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Anyuan

Anyuan: Mining China's Revolutionary Tradition

ELIZABETH J. PERRY
Copyright Date: 2012
Edition: 1
Pages: 412
https://www.jstor.org/stable/10.1525/j.ctt1pn9pd
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  • Book Info
    Anyuan
    Book Description:

    How do we explain the surprising trajectory of the Chinese Communist revolution? Why has it taken such a different route from its Russian prototype? An answer, Elizabeth Perry suggests, lies in the Chinese Communists’ creative development and deployment of cultural resources – during their revolutionary rise to power and afterwards. Skillful “cultural positioning” and “cultural patronage,” on the part of Mao Zedong, his comrades and successors, helped to construct a polity in which a once alien Communist system came to be accepted as familiarly “Chinese.” Perry traces this process through a case study of the Anyuan coal mine, a place where Mao and other early leaders of the Chinese Communist Party mobilized an influential labor movement at the beginning of their revolution, and whose history later became a touchstone of “political correctness” in the People’s Republic of China. Once known as “China’s Little Moscow,” Anyuan came over time to symbolize a distinctively Chinese revolutionary tradition. Yet the meanings of that tradition remain highly contested, as contemporary Chinese debate their revolutionary past in search of a new political future.

    eISBN: 978-0-520-95403-8
    Subjects: History

Table of Contents

  1. Front Matter
    (pp. i-viii)
  2. Table of Contents
    (pp. ix-x)
  3. List of Illustrations
    (pp. xi-xii)
  4. Acknowledgments
    (pp. xiii-xv)
  5. Maps
    (pp. xvi-xviii)
  6. Introduction
    (pp. 1-14)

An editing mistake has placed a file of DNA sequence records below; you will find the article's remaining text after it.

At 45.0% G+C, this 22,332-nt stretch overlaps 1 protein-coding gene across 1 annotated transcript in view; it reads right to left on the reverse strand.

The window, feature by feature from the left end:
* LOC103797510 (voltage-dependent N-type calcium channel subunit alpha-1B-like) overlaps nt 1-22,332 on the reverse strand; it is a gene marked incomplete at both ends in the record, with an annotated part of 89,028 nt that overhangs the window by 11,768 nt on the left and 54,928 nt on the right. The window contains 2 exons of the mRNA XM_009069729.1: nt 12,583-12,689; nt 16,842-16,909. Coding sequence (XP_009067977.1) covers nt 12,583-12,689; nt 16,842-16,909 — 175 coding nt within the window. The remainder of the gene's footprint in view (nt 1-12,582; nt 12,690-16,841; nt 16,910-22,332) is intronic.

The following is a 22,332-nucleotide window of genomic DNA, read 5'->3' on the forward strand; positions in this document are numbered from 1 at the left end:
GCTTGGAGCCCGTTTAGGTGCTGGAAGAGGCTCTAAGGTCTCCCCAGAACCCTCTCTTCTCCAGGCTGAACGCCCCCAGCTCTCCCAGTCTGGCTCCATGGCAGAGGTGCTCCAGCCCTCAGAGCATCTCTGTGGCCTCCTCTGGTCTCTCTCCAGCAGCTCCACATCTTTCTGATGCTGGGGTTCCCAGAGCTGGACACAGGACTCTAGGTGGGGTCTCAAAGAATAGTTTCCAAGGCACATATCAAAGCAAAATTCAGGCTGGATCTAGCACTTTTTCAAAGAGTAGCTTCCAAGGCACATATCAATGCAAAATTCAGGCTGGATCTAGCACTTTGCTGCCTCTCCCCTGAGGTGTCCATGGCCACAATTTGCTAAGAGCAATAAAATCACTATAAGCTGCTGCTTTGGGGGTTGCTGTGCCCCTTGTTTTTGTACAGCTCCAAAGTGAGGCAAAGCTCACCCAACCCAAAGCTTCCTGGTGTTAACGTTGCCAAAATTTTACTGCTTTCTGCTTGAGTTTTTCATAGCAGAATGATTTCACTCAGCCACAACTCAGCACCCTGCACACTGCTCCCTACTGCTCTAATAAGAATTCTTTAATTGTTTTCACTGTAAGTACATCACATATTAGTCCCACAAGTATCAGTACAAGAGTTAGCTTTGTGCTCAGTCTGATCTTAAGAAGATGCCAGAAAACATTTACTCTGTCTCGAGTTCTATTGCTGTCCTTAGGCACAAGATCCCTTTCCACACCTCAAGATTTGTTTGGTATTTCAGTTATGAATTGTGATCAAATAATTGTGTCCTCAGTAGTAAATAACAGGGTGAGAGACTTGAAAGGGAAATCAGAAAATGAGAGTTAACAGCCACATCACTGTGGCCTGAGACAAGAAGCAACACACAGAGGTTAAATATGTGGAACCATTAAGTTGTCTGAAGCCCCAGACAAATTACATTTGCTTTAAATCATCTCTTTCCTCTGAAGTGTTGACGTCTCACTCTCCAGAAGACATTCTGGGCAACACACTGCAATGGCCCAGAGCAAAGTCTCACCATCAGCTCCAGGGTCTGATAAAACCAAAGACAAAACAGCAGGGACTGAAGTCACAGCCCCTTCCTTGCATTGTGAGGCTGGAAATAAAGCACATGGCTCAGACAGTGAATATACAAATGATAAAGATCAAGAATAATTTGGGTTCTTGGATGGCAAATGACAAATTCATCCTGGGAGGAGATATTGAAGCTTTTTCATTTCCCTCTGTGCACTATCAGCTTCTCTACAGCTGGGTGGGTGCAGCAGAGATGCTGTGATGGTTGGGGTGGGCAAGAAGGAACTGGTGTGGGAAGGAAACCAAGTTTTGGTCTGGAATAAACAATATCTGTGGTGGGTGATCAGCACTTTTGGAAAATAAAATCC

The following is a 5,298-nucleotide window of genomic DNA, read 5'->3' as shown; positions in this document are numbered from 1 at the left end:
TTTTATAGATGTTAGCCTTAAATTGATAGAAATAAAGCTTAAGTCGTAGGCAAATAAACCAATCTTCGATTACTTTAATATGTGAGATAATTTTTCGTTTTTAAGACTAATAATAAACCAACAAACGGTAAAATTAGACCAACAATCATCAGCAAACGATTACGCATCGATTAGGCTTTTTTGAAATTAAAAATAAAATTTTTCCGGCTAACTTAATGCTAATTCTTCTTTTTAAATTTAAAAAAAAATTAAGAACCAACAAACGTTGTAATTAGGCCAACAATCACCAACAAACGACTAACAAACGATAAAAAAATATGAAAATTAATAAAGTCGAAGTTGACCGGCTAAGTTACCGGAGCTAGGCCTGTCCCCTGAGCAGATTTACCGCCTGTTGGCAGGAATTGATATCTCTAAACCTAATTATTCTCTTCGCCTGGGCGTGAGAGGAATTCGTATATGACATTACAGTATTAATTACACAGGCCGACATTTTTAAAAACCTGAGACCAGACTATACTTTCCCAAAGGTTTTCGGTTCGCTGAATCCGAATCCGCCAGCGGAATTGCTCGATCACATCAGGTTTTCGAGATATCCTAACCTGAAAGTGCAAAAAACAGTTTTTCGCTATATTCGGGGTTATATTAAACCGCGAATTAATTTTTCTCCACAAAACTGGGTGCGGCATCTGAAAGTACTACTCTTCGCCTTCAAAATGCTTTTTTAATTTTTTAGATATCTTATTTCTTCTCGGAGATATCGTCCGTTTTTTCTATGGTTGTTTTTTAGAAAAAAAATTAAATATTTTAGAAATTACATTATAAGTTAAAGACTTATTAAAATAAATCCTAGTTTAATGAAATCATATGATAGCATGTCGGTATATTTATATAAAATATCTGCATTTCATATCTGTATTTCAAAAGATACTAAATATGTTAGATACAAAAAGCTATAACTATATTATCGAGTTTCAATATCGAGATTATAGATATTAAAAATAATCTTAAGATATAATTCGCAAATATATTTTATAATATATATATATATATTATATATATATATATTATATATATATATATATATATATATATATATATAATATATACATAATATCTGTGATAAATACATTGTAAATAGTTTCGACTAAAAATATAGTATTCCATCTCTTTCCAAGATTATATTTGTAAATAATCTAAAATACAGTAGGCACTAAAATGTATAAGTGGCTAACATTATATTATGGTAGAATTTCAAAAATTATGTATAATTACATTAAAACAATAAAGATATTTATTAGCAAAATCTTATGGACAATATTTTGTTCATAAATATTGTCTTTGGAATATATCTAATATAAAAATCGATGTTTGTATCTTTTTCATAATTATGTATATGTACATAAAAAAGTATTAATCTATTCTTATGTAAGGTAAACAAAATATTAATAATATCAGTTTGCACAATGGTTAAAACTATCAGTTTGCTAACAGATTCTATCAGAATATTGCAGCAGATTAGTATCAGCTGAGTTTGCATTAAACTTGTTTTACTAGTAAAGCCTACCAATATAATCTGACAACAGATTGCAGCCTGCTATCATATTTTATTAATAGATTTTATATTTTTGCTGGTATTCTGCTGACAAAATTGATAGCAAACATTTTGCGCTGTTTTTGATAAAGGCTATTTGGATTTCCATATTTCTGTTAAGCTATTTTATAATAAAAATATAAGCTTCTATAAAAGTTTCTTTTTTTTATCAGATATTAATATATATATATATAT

The idea of a revolutionary tradition is inherently ironic. Revolutions are intended to overthrow traditions, not enshrine them. Yet nation-states born of revolution construct myths about their historical origins and political legacies that prove as powerful and persistent as they are contradictory and contested. Acrimonious debates surrounding the bicentennial of the French Revolution demonstrated that descendants of that epic event still grapple with its multiple meanings.¹ More recently, the rise of the Tea Party movement in the United States—named for the incident in Boston Harbor that helped ignite the American Revolution—has highlighted deep divisions in interpretations of this...

  7. 1 Rehearsing Revolution
    (pp. 15-45)

    Revolution does not take place in a cultural vacuum. Although the ultimate aim of revolution is a radical break with tradition and a wholesale reconfiguration of the political and social landscape, its objectives must be conveyed in terms sufficiently intelligible and attractive to engage a mass following. When the blueprint for revolution is borrowed from abroad, the difficulty in communicating the new message is especially daunting. Impressed by the Russian Revolution though the founders of the Chinese Communist Party were, they recognized from the outset that their own revolution would demand a degree of adaptation and alteration of the Soviet...

  8. 2 Teaching Revolution: The Strike of 1922
    (pp. 46-77)

    Despite an accumulation of excellent scholarship on the Chinese Communist revolution, we are still hard-pressed to offer a compelling answer to a question that goes to the heart of explaining the revolutionʹs success: How did the intellectuals who founded the Chinese Communist Party (CCP) manage to cultivate a large and loyal following among illiterate and impoverished peasants and workers, a stratum of the populace so distant from themselves?

    One might ask a similar question of many revolutions, of course, in light of the leadership role that intellectuals have typically played in nationalist and Communist movements around the world.¹ It seems...

  9. 3 Chinaʹs Little Moscow
    (pp. 78-123)